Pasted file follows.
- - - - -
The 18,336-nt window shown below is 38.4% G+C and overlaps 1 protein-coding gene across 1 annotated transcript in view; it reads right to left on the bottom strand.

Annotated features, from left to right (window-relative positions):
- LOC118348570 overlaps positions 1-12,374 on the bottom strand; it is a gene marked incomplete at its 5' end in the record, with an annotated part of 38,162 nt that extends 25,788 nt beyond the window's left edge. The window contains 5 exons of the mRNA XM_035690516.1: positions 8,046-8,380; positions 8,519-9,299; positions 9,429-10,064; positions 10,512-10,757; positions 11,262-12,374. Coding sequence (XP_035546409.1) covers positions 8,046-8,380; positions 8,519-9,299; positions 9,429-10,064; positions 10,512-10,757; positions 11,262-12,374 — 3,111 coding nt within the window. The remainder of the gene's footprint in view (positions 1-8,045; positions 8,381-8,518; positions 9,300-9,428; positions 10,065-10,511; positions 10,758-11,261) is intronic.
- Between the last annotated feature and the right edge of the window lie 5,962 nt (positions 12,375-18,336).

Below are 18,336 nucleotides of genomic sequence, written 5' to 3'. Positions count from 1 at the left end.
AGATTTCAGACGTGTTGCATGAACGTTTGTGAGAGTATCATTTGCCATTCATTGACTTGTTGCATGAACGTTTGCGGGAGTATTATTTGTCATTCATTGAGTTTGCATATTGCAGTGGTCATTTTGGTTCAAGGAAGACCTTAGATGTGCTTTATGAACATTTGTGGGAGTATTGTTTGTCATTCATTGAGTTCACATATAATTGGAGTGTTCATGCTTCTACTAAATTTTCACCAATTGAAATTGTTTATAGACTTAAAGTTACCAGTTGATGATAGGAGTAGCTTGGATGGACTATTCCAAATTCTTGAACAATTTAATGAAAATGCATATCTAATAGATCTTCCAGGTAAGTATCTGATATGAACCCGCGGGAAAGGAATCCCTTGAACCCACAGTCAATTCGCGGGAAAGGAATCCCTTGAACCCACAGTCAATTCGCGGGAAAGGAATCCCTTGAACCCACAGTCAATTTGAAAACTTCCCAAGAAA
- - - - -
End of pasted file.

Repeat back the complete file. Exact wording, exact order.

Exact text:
The 18,336-nt window shown below is 38.4% G+C and overlaps 1 protein-coding gene across 1 annotated transcript in view; it reads right to left on the bottom strand.

Annotated features, from left to right (window-relative positions):
- LOC118348570 overlaps positions 1-12,374 on the bottom strand; it is a gene marked incomplete at its 5' end in the record, with an annotated part of 38,162 nt that extends 25,788 nt beyond the window's left edge. The window contains 5 exons of the mRNA XM_035690516.1: positions 8,046-8,380; positions 8,519-9,299; positions 9,429-10,064; positions 10,512-10,757; positions 11,262-12,374. Coding sequence (XP_035546409.1) covers positions 8,046-8,380; positions 8,519-9,299; positions 9,429-10,064; positions 10,512-10,757; positions 11,262-12,374 — 3,111 coding nt within the window. The remainder of the gene's footprint in view (positions 1-8,045; positions 8,381-8,518; positions 9,300-9,428; positions 10,065-10,511; positions 10,758-11,261) is intronic.
- Between the last annotated feature and the right edge of the window lie 5,962 nt (positions 12,375-18,336).

Below are 18,336 nucleotides of genomic sequence, written 5' to 3'. Positions count from 1 at the left end.
AGATTTCAGACGTGTTGCATGAACGTTTGTGAGAGTATCATTTGCCATTCATTGACTTGTTGCATGAACGTTTGCGGGAGTATTATTTGTCATTCATTGAGTTTGCATATTGCAGTGGTCATTTTGGTTCAAGGAAGACCTTAGATGTGCTTTATGAACATTTGTGGGAGTATTGTTTGTCATTCATTGAGTTCACATATAATTGGAGTGTTCATGCTTCTACTAAATTTTCACCAATTGAAATTGTTTATAGACTTAAAGTTACCAGTTGATGATAGGAGTAGCTTGGATGGACTATTCCAAATTCTTGAACAATTTAATGAAAATGCATATCTAATAGATCTTCCAGGTAAGTATCTGATATGAACCCGCGGGAAAGGAATCCCTTGAACCCACAGTCAATTCGCGGGAAAGGAATCCCTTGAACCCACAGTCAATTCGCGGGAAAGGAATCCCTTGAACCCACAGTCAATTTGAAAACTTCCCAAGAAA